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EWTN acquires National Catholic Register

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IRONDALE, Ala. -- The Eternal Word Television Network, based in Irondale, has signed a letter of intent to acquire the National Catholic Register, which describes itself as "the nation's leading Catholic newspaper."

Effective Feb. 1, EWTN will take full control and ownership of the Register, now based in Irondale. Its editorial and business offices had been based in North Haven, Conn., since 1995, when the Legionaries of Christ bought the paper and moved it to New England from California.

"I am very pleased and excited that the Register will now be a part of the EWTN family," said Michael P. Warsaw, EWTN's president and chief executive officer. "All of us at EWTN have great respect for the Register and the role it has played throughout its history. It's a tremendous legacy that deserves to not only be preserved, but also to grow and to flourish."

"I believe that EWTN will be able to provide the stability that the Register needs at this time as well as to give it a platform for its growth in the years ahead. We're proud to be able to step in and carry on both the Register's name and its tradition of faithful Catholic reporting on the issues of the day," noted Warsaw in a Jan. 19 statement.

Under the terms of the transaction, no cash will be exchanged between the parties. EWTN, a global Catholic network, will take over the ongoing operational expenses of the Register and will assume the paper's future subscription liabilities.

The National Catholic Register grew out of the Denver Catholic Register, launched Aug. 11, 1905. Under the leadership of Msgr. Matthew Smith, the Register system of newspapers was developed, with the first national edition appearing Nov. 8, 1927.

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In the inaugural issue, Msgr. Smith wrote: "If you like a Catholic paper with snap, vigor, courage, here it is. If you like one that is easy to read, here it is. If you like one that will always be loyal to the church and has no selfish axe to grind, here it is."

The Register system eventually produced 35 diocesan editions, reaching its high point in the 1950s with a combined national and diocesan circulation of more than 700,000.

In 1970, California businessman Patrick Frawley purchased the Register, which was on the decline at that point, and moved it to Los Angeles. In 1995, the Legionaries of Christ and other investors saved the newspaper from closing and moved it to New England.

According to a story in the National Catholic Register by senior writer Tim Drake, the need for EWTN's "providential intervention" was precipitated by what Father Owen Kearns, a Legionaries of Christ priest who is the Register's publisher and editor in chief, described as a "perfect storm," intensified by rising publishing and mailing costs, and the negative impact on Register donations from the downturn in the economy.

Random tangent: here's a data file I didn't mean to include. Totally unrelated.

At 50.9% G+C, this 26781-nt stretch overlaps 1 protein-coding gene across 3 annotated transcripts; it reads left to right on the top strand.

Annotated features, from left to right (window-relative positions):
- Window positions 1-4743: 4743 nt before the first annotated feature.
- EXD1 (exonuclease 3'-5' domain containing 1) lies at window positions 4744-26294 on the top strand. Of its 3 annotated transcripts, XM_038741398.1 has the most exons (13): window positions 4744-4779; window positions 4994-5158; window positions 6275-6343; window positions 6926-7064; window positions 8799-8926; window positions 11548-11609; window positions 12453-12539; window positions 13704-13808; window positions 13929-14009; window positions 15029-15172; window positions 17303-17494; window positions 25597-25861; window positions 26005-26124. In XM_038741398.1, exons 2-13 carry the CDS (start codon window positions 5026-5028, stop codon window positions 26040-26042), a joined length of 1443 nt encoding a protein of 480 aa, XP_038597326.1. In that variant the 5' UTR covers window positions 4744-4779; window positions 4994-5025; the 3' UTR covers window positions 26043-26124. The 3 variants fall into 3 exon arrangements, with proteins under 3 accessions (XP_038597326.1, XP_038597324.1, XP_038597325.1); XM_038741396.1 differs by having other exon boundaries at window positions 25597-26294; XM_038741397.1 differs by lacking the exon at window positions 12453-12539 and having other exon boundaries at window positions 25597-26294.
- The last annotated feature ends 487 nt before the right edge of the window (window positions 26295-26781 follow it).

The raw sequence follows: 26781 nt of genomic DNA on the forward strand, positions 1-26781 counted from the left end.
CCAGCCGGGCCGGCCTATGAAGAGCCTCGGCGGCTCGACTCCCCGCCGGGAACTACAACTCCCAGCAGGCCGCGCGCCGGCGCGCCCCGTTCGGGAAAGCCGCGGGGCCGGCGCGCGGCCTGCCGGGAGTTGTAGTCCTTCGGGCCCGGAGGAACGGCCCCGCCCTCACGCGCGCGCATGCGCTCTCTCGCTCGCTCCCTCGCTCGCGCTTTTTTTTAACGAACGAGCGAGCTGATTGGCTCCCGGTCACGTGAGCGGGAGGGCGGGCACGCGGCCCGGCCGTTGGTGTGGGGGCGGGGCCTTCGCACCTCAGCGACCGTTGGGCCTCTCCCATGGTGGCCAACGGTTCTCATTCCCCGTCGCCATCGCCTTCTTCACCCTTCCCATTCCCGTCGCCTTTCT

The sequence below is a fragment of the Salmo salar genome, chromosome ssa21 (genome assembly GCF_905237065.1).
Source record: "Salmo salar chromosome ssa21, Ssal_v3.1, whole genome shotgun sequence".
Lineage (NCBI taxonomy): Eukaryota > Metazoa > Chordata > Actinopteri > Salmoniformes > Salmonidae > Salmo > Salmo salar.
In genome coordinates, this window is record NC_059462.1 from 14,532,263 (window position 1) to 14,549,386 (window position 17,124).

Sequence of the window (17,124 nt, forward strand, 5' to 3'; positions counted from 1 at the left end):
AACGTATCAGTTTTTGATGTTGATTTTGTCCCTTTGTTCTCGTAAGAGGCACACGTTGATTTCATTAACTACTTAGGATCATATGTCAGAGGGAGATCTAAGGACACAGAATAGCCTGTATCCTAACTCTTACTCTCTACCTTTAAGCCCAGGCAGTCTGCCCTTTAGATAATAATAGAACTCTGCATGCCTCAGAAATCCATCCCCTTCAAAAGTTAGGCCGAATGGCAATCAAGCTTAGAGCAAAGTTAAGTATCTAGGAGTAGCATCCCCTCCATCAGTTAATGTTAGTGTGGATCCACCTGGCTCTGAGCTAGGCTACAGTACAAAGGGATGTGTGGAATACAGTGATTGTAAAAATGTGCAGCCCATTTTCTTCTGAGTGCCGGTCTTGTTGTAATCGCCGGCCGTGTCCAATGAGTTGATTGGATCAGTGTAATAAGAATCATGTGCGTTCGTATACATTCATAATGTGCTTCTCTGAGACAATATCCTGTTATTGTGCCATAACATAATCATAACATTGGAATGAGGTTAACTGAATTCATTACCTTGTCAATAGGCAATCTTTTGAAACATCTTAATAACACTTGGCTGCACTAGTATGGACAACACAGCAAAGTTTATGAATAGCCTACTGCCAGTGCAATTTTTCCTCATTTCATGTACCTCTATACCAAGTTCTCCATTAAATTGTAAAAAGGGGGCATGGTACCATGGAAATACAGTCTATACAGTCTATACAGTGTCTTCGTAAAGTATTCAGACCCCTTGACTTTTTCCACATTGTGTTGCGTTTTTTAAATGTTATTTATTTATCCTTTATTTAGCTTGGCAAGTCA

All of those factors overwhelmed the Legionaries' ability to continue to subsidize the costs of producing the newspaper and managing its website, Drake wrote.

Also affecting the operation of the paper in part was the fallout from revelations in 2010 that the Legionaries of Christ founder, the late Mexican Father Marcial Maciel Degollado, had fathered children and sexually abused seminarians. After a Vatican investigation, the pope named a delegate to run the order, who predicted the reform may take several years to complete.

As a result of the revelations, the order did not have the resources to bring the previous turnaround efforts to fruition, said Father Kearns.

Recent management changes have saved more than $1 million annually. Senior Register staff told Drake that the reductions, coupled with continued donor support, a new marketing and advertising team, and additional changes have resulted in a recovery that promises to be timely and beneficial to the change in ownership.

According to an EWTN news release, the acquisition of the Register -- first considered in November -- is the latest in the network's efforts to expand its news presence in the global Catholic digital and multimedia market, which currently includes more than 140 countries and territories.

The network has nine television channels with programming in several languages and operates multiple radio services, including a network of hundreds of AM and FM stations, a Sirius satellite radio channel, and a global shortwave radio service

At the start of 2010, EWTN entered into a partnership with the Catholic News Agency, a Denver-based independent Catholic news media outlet with bureaus in North and South America and Europe.

EWTN and CNA share news resources and have created a joint news service. Its Spanish-language news service, EWTN Noticias, was launched at the beginning of this year.

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